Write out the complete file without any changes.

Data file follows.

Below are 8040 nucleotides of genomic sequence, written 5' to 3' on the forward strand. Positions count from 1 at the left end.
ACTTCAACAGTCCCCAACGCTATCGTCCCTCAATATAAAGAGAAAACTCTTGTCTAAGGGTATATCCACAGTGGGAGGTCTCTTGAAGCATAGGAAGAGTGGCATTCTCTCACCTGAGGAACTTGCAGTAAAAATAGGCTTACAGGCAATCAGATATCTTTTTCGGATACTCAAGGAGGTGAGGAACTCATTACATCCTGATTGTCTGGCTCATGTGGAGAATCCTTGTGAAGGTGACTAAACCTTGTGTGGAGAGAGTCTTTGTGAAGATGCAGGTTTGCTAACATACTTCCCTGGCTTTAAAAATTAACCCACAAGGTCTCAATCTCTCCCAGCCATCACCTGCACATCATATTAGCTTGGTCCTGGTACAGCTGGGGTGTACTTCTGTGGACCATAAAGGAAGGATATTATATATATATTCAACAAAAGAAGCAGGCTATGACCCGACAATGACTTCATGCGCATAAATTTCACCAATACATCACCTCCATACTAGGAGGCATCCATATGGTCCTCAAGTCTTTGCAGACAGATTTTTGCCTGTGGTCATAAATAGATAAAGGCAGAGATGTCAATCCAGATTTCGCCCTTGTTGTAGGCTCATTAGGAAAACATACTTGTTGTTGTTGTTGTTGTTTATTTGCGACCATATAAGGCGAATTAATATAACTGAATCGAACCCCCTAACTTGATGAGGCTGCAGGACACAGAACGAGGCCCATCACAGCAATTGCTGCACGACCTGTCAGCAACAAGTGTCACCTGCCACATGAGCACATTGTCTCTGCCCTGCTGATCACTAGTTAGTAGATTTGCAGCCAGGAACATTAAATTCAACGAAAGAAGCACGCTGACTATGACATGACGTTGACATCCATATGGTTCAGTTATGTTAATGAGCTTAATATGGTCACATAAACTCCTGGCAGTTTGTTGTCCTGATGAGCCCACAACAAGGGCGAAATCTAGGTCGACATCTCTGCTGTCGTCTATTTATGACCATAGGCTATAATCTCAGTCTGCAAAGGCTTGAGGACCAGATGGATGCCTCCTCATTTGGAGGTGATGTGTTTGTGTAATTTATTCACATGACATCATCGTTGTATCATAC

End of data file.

Below are 8040 nucleotides of genomic sequence, written 5' to 3' on the forward strand. Positions count from 1 at the left end.
ACTTCAACAGTCCCCAACGCTATCGTCCCTCAATATAAAGAGAAAACTCTTGTCTAAGGGTATATCCACAGTGGGAGGTCTCTTGAAGCATAGGAAGAGTGGCATTCTCTCACCTGAGGAACTTGCAGTAAAAATAGGCTTACAGGCAATCAGATATCTTTTTCGGATACTCAAGGAGGTGAGGAACTCATTACATCCTGATTGTCTGGCTCATGTGGAGAATCCTTGTGAAGGTGACTAAACCTTGTGTGGAGAGAGTCTTTGTGAAGATGCAGGTTTGCTAACATACTTCCCTGGCTTTAAAAATTAACCCACAAGGTCTCAATCTCTCCCAGCCATCACCTGCACATCATATTAGCTTGGTCCTGGTACAGCTGGGGTGTACTTCTGTGGACCATAAAGGAAGGATATTATATATATATTCAACAAAAGAAGCAGGCTATGACCCGACAATGACTTCATGCGCATAAATTTCACCAATACATCACCTCCATACTAGGAGGCATCCATATGGTCCTCAAGTCTTTGCAGACAGATTTTTGCCTGTGGTCATAAATAGATAAAGGCAGAGATGTCAATCCAGATTTCGCCCTTGTTGTAGGCTCATTAGGAAAACATACTTGTTGTTGTTGTTGTTGTTTATTTGCGACCATATAAGGCGAATTAATATAACTGAATCGAACCCCCTAACTTGATGAGGCTGCAGGACACAGAACGAGGCCCATCACAGCAATTGCTGCACGACCTGTCAGCAACAAGTGTCACCTGCCACATGAGCACATTGTCTCTGCCCTGCTGATCACTAGTTAGTAGATTTGCAGCCAGGAACATTAAATTCAACGAAAGAAGCACGCTGACTATGACATGACGTTGACATCCATATGGTTCAGTTATGTTAATGAGCTTAATATGGTCACATAAACTCCTGGCAGTTTGTTGTCCTGATGAGCCCACAACAAGGGCGAAATCTAGGTCGACATCTCTGCTGTCGTCTATTTATGACCATAGGCTATAATCTCAGTCTGCAAAGGCTTGAGGACCAGATGGATGCCTCCTCATTTGGAGGTGATGTGTTTGTGTAATTTATTCACATGACATCATCGTTGTATCATAC